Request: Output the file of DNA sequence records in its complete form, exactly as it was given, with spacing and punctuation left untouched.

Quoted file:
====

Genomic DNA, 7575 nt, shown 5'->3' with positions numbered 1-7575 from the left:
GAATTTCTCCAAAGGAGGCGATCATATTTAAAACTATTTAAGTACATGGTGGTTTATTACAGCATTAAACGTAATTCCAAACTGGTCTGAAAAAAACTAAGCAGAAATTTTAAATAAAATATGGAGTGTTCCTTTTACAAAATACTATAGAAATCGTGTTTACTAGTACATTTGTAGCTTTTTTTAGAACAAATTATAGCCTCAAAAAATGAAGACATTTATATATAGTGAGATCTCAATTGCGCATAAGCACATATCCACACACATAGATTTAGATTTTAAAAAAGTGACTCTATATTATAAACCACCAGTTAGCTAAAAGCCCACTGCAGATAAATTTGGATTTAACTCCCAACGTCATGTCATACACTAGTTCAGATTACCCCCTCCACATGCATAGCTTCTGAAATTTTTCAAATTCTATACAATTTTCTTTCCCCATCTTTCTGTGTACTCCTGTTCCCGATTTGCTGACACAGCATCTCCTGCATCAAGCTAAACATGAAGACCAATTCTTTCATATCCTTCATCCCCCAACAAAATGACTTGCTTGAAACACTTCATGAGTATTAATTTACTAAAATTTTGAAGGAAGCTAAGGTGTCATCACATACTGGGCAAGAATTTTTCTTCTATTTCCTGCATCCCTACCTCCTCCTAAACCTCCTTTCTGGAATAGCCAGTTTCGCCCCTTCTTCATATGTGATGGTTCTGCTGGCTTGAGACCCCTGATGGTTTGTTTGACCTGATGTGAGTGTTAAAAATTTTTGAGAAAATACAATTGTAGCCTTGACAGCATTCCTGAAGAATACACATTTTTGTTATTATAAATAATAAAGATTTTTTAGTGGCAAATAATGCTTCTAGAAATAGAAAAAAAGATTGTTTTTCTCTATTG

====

Genomic DNA, 7575 nt, shown 5'->3' with positions numbered 1-7575 from the left:
GAATTTCTCCAAAGGAGGCGATCATATTTAAAACTATTTAAGTACATGGTGGTTTATTACAGCATTAAACGTAATTCCAAACTGGTCTGAAAAAAACTAAGCAGAAATTTTAAATAAAATATGGAGTGTTCCTTTTACAAAATACTATAGAAATCGTGTTTACTAGTACATTTGTAGCTTTTTTTAGAACAAATTATAGCCTCAAAAAATGAAGACATTTATATATAGTGAGATCTCAATTGCGCATAAGCACATATCCACACACATAGATTTAGATTTTAAAAAAGTGACTCTATATTATAAACCACCAGTTAGCTAAAAGCCCACTGCAGATAAATTTGGATTTAACTCCCAACGTCATGTCATACACTAGTTCAGATTACCCCCTCCACATGCATAGCTTCTGAAATTTTTCAAATTCTATACAATTTTCTTTCCCCATCTTTCTGTGTACTCCTGTTCCCGATTTGCTGACACAGCATCTCCTGCATCAAGCTAAACATGAAGACCAATTCTTTCATATCCTTCATCCCCCAACAAAATGACTTGCTTGAAACACTTCATGAGTATTAATTTACTAAAATTTTGAAGGAAGCTAAGGTGTCATCACATACTGGGCAAGAATTTTTCTTCTATTTCCTGCATCCCTACCTCCTCCTAAACCTCCTTTCTGGAATAGCCAGTTTCGCCCCTTCTTCATATGTGATGGTTCTGCTGGCTTGAGACCCCTGATGGTTTGTTTGACCTGATGTGAGTGTTAAAAATTTTTGAGAAAATACAATTGTAGCCTTGACAGCATTCCTGAAGAATACACATTTTTGTTATTATAAATAATAAAGATTTTTTAGTGGCAAATAATGCTTCTAGAAATAGAAAAAAAGATTGTTTTTCTCTATTG